Our next interview hero is Jeanne. She is a Political science student from Strasbourg University, France and she did her Erasmus in Kyiv during the academic year 2018/2019. In this interview she proves that babushkas are actually amazing, gives hints on where to meet local students and shares a very unique point of view on Ukraine.
Q: What was your biggest stereotype about Ukraine? Did it turn out to be true?
I don’t think I knew any stereotypes before I came there. When I got to know that I’m going to Kyiv, it was like “Okay, let`s see what it is”. But I think from my experience with Russian people, I thought Ukrainians will be cold, not smiling, not really friendly. It turned out to be partly true. Maybe from the first glance at them, it does seem like it but as soon as you start talking to them, they are super nice, very friendly, they will be always here to help you.
The thing I expected was Kyiv to be cold. It turned out to be totally true. At first, I was always thinking “Ugh, I am so cold”, but then I got used to it. And then I came back home. So winters in Strasbourg where I live are cold for the French people but they became totally okay for me. At that moment I realized how actually badly cold it was in Ukraine.
Q: What is one thing from Kyiv you wish you would have in France?
Borscht. I loved it. We do have some places here where they cook borscht but it is so expensive. Obviously, I am too lazy to cook it myself. So I would really love to have some places with cheap borscht here.
Q: What was your favourite class at the Shevchenko university?
Courses of Russian. Professors were these old babushkas (grannies), very Soviet Union style, and they were so, so nice. They had to make us speak Russian, so they were always asking us about our day, about our personality or preferences. They knew everything about us. At the beginning of the year, there were like ten people but in the second semester, there were three of us. It was a great opportunity to get to know them better not only as teachers but as people as well.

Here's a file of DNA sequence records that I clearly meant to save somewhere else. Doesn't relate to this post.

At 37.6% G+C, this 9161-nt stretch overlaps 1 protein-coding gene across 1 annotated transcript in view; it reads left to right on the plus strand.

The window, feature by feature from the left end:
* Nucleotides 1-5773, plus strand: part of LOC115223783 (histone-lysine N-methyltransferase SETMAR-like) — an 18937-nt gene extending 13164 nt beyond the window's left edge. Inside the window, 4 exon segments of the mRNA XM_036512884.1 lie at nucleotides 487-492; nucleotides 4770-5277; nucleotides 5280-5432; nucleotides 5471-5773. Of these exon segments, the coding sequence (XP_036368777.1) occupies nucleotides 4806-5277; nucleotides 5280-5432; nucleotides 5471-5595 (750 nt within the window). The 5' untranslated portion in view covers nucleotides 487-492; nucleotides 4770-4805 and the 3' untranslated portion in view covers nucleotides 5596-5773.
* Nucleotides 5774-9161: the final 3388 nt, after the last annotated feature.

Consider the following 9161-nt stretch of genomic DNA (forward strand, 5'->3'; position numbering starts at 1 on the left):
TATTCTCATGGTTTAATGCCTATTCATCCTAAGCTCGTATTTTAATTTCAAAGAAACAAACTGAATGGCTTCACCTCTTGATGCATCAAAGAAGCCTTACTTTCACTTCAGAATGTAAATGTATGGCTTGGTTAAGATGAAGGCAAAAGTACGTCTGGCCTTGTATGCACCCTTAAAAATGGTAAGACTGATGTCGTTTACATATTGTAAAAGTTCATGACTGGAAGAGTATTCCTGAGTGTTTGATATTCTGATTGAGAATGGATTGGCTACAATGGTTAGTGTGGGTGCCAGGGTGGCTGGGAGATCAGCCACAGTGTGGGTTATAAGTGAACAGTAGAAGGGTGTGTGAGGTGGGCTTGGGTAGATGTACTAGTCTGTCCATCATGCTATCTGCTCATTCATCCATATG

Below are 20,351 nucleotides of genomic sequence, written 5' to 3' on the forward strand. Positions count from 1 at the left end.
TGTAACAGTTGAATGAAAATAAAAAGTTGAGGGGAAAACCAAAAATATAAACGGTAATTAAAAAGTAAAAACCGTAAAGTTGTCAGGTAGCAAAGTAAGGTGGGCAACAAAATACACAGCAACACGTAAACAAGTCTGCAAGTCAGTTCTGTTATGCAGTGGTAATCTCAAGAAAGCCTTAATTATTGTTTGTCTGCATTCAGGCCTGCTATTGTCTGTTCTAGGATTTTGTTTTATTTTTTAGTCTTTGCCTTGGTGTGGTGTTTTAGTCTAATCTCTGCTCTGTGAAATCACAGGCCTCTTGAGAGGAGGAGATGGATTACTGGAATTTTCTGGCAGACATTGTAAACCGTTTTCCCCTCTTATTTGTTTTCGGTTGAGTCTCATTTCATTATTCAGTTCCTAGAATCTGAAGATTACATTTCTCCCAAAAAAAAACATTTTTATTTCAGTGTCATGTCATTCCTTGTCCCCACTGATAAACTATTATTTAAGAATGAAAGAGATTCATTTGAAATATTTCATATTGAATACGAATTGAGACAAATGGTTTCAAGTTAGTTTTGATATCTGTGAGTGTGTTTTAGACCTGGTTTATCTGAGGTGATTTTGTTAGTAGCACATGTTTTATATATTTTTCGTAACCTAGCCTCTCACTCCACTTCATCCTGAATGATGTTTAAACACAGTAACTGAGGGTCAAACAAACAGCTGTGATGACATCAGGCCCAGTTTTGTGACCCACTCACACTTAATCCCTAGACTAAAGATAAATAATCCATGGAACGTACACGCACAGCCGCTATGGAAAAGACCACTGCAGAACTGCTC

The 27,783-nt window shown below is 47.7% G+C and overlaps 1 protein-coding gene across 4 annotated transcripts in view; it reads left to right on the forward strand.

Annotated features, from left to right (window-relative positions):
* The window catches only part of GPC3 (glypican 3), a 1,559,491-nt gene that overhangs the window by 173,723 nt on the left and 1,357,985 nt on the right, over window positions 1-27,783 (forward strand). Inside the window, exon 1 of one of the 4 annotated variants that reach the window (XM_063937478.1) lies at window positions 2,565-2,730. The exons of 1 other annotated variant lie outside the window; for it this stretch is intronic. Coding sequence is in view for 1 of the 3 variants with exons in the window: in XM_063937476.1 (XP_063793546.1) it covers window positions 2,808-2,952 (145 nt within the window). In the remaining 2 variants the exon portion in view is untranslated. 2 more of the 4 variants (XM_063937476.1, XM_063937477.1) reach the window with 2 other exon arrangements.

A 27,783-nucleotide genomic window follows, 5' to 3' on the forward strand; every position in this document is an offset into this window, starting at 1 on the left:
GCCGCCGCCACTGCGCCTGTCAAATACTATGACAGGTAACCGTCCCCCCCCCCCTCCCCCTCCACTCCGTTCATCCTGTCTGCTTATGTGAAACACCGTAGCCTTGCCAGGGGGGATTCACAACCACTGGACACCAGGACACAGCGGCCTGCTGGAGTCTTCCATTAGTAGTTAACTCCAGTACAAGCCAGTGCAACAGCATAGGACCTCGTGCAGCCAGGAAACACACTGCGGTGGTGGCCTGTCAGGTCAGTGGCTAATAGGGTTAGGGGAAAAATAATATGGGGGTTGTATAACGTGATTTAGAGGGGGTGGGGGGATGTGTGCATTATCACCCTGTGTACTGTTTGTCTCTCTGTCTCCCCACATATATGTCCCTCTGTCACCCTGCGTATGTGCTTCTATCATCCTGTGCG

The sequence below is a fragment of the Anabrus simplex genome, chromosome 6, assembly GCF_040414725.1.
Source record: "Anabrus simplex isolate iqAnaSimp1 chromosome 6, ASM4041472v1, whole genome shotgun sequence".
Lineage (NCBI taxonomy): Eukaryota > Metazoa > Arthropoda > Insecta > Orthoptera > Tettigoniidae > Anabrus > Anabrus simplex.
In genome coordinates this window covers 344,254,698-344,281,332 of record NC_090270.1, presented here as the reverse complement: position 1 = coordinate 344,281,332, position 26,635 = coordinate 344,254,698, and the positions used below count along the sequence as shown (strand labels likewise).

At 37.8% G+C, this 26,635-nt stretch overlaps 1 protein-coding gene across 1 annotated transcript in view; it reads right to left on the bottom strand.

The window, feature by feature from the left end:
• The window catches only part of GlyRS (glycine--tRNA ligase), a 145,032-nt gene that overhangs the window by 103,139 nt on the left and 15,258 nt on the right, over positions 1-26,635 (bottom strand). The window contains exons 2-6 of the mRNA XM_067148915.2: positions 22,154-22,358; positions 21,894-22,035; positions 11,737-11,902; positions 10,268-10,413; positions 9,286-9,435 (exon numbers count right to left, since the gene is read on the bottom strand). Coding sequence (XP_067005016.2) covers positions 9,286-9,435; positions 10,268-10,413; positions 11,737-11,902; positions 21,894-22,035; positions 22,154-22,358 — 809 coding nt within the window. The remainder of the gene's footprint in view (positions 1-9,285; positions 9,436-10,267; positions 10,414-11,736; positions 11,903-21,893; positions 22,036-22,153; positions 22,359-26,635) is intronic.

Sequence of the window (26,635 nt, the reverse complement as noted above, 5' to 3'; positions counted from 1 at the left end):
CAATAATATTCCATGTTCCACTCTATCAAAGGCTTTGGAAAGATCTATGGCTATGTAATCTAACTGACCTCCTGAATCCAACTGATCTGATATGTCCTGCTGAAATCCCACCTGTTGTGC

Q: Have you met a lot of local students? If yes, where?
Actually, it was a problem. Russian courses were only for foreigners, and in KIMO we had to take only the courses taught in English which are not exactly popular among Ukrainians. So we had like six Ukrainian students in the class who didn`t visit that often, you know. So mostly we`ve met locals through ESN. My Erasmus was at the time when ESN Kyiv just appeared so they needed some time to figure things out and start organizing events. It is not something that can be done easily but in the end, they got into it and they helped a lot with meeting local students.
Q: Talking about ESN, what was your favourite event?
I loved the event where we were sharing our Erasmus experience with local students. (Erasmus week, live library part). We were divided into different groups and students were just asking about how our stay in Kyiv turned out. We met a lot of new locals in that way, it was nice to talk. I also enjoyed small get-togethers at the bars. It is not hard to organize: you just need to get people to come to the same place at the same time but this type of events feels so good. You get to know that ESN people are not just some official managers or organizers, they are just people who are very interesting to get to know to.
Q: Would you recommend other people to do their Erasmus in Kyiv? Why?
Of course! If they are curious, if they need to improve Russian or learn Ukrainian, if they want to stay in Europe but have an exotic experience. If I went to Italy or Germany or the UK, it wouldn`t be that different. I wanted something that I didn`t know before. Still, I didn`t want to go to another part of the world. So in Ukraine I could discover something that I had no clue about without leaving the continent. Also Ukraine is geographically in the middle of the part of Europe I knew nothing about and it was super convenient to travel from there. I went to Poland, Turkey, Balkan, Moldavia, Finland, etc.
The country is pretty interesting itself. As a Political science student, I was interested in understanding what is or was actually happening in Ukraine. Like Maidan, what is with Crimea, what is with Donbas. In western media they talk about it but not that much and from a very western point of view. When you are there you start to understand everything. It is weird – Ukraine is on the border with EU and we don`t talk about it.
It is kinda a mix of many identities for me. It is somewhere between EU, Balkan, Caucasia and Russia. It has been a part of the Soviet Union for so long. It appears to me as a very complex and very unique identity. And also this mix of languages – fascinating.
Interviewer: Anastasiia Mykytenko
Photos: Jeanne's personal archive